Setting up HTTPS with CA certificates on Tomcat

There’s no doubt that every website needs to consider security. And serving critical portions of your site over HTTPS instead of HTTP is an important first step to securing your site.

There are any number of tutorials for setting up SSL on Tomcat. Many of us have generated our own keys and self-signed certificates at some point for side projects and personal development, that part is easy. But when you are ready to take your site public and a browser finds a self-signed certificate and it’s not from a certificate authority (CA), the browser will display all kinds of scary warnings about your site being unknown and potentially dangerous (which objectively it is at that point).

To resolve this, you need to get a certificate from an actual CA. They will verify your identity and send you a certificate that you can use with your site, and your site will become part of the CA’s – and hopefully the web’s – circle of trust.

Some CA’s that provide inexpensive certificates include Thawte, Digicert, and GeoTrust. To get a certificate from a CA, you generate a private key and use it to create a Certificate Signing Request (CSR). Send the CSR to the CA, and they will send you back a certificate that is registered with them that you can use on your site.

Ok here are the steps to setting up HTTPS with CA certificates on Tomcat. If nothing else, take note of step 7 – it’s the hardest step to figure out if you don’t have these directions.

  1. You’ll need the password for your java keystore, or you’ll need to create a new java keystore. If you don’t know it you can always create a new keystore and point tomcat to that. A keystore is just a single file with keys and certificates inside it. Don’t be afraid to experiment, if you create a key in your keystore that you don’t want, you can just delete that key. And since a keystore is just a single file, you can always back it up, restore it, start over, etc. If you forget information about your keystore (such as its password), and tomcat was already configured with it, you can just review the keystore information in tomcat’s server.xml file to recover that information.
    1. list the contents of my keystore: keytool -storepass password -list -keystore keystore.jks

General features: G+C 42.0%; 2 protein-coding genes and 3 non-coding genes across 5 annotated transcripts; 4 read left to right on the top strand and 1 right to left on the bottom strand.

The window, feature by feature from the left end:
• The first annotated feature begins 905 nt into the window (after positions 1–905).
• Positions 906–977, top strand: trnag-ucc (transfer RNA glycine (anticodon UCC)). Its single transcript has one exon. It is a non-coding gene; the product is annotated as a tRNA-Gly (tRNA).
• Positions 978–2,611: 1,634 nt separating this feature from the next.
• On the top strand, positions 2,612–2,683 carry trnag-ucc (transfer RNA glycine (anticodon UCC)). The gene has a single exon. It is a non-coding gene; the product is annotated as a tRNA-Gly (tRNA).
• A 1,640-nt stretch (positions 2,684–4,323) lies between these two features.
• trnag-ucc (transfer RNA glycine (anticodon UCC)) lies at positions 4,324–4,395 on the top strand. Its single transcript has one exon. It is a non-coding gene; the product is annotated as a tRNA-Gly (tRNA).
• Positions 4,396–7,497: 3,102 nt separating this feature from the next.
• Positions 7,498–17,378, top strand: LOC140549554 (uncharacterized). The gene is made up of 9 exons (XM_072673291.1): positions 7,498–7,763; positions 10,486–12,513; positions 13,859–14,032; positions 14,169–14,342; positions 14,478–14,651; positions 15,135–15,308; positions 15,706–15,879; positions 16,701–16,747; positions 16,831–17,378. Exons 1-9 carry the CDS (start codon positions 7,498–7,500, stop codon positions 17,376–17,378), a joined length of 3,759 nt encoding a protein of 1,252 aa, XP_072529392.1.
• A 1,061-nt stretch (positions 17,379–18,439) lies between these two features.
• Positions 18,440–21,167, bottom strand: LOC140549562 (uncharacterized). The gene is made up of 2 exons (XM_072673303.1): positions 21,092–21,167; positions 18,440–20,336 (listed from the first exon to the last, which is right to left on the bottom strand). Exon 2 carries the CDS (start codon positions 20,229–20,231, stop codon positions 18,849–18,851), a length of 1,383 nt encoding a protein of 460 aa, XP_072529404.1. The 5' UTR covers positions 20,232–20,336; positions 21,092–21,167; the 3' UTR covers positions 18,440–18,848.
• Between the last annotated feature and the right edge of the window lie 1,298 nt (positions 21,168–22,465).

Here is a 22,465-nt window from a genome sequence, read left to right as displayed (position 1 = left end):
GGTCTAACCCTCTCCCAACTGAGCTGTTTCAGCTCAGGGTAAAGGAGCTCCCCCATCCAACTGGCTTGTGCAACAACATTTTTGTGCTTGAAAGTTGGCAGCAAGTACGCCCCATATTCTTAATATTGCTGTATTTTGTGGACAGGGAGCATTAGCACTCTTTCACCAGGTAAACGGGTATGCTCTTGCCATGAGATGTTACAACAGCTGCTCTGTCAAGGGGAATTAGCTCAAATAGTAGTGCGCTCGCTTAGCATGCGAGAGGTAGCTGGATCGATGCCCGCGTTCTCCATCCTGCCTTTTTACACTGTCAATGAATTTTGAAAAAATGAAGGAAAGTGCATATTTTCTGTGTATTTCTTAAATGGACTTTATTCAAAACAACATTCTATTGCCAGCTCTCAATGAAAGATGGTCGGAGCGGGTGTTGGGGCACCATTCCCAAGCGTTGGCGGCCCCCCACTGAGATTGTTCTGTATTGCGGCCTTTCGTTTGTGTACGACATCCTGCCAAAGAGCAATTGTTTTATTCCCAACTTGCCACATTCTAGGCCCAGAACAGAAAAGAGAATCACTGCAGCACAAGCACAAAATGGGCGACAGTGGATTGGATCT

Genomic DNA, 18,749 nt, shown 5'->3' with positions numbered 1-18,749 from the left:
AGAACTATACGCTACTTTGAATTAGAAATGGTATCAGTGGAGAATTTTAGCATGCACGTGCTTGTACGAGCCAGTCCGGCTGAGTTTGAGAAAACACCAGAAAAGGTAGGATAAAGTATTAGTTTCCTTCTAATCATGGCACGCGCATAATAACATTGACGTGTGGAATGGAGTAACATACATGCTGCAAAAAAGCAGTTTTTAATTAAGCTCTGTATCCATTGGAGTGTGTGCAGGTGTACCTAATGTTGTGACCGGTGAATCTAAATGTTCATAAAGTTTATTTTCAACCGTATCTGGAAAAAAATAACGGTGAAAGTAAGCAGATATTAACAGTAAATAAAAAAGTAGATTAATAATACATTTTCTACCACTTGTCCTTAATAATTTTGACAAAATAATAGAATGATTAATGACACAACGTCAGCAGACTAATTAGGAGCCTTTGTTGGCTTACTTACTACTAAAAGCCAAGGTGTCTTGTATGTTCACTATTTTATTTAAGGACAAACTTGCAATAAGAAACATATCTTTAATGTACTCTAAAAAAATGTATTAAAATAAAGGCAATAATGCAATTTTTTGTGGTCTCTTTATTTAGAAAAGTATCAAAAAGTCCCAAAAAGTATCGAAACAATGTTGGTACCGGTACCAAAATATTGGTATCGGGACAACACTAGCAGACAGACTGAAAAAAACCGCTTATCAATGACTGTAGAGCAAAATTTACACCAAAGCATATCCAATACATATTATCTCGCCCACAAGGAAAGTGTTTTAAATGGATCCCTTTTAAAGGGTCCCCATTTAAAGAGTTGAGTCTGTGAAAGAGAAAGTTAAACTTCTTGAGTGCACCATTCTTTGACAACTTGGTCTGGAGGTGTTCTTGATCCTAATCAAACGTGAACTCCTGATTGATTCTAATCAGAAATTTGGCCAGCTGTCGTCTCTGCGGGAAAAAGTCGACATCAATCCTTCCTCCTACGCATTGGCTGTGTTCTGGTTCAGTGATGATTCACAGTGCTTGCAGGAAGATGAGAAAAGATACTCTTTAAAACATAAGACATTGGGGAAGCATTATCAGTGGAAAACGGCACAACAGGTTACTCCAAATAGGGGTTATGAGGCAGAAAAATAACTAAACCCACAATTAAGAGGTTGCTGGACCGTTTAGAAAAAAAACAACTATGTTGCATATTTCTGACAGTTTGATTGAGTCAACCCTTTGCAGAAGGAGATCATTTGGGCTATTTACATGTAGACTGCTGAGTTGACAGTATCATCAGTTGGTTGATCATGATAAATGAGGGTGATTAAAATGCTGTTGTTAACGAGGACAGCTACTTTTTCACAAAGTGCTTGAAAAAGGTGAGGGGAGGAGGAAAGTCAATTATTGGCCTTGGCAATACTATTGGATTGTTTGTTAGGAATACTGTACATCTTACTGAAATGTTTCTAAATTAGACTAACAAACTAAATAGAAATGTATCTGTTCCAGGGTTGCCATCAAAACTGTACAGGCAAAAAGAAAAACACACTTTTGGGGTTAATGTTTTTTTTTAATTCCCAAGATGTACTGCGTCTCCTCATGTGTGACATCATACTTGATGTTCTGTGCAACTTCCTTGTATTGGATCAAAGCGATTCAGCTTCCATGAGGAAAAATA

2. you can always delete a key if you mess something up: keytool -storepass password -delete -alias tomcat -keystore keystore.jks
  2. Read up on the documentation to make sure you understand what goes where. You can start with the Tomcat documentation.
  3. Use openssl to generate a certificate signing request (CSR). This creates a .csr and a .key, the .csr is what you send to your CA and they will return a .crt that corresponds to your private key.
  4. Keep the .key file, and send the .csr to your CA. The CA accepts the CSR and sends back possibly multiple .crt files (a root certificate, possibly some intermediates, and the one for your site).
  5. Create a new keystore if you don’t have one already (see step 1). Creating a new keystore is easy with these handy notes. You can create a keystore with a single dummy key and delete that key later if you want.
  6. You can import all of the certs from the CA into your keystore using the java keytool. The command looks something like this: keytool -storepass password -import -trustcacerts -alias intermediate_cert_name -file intermediate_file.crt -keystore keystore.jks
  7. Here is the tricky part: You also need to import the private key (the .key file created at the same time as the .csr) into the keystore. This is the tricky part because the Java Keytool does not natively import the .key file, and you need to use two steps.
    1. Use openssl to convert the key along with the .crt for your site (the .crt for your site that you got from theCA) into a .p12 file (technically another keystore) that the java keytool can import. The command looks something like this: openssl pkcs12 -export -in www_mycoolsite_com.crt -inkey  mygeneratedkey.key -out www_mycoolsite_com.p12 -name “www_mycoolsite_com_private_key”
    2. Import the .p12 file as a keystore into your keystore. The command looks something like this: keytool  -storepass password -importkeystore -srckeystore www_give3_org.p12 -srcstoretype PKCS12 -destkeystore keystore.jks
  8. Configure tomcat’s server.xml to use the https connector, you will need to modify the port, keystore file location, and keystore password. There are plenty examples of how this is done  online.
  9. Finally, configure the app to serve the site on HTTPS. This is done in web.xml
  10. If the certificate is only good for “www.yourdomain.com” rather than “*.yourdomain.com”, you can test the certificate locally by editing your /etc/hosts file so the site corresponding to the site certificate actually goes to the local machine. Add a line like “127.0.0.1    www.yourdomain.com


And there you have it! Enjoy serving your site with HTTPS, and don’t neglect all the other aspects of security that need to be addresses for your public-facing site.


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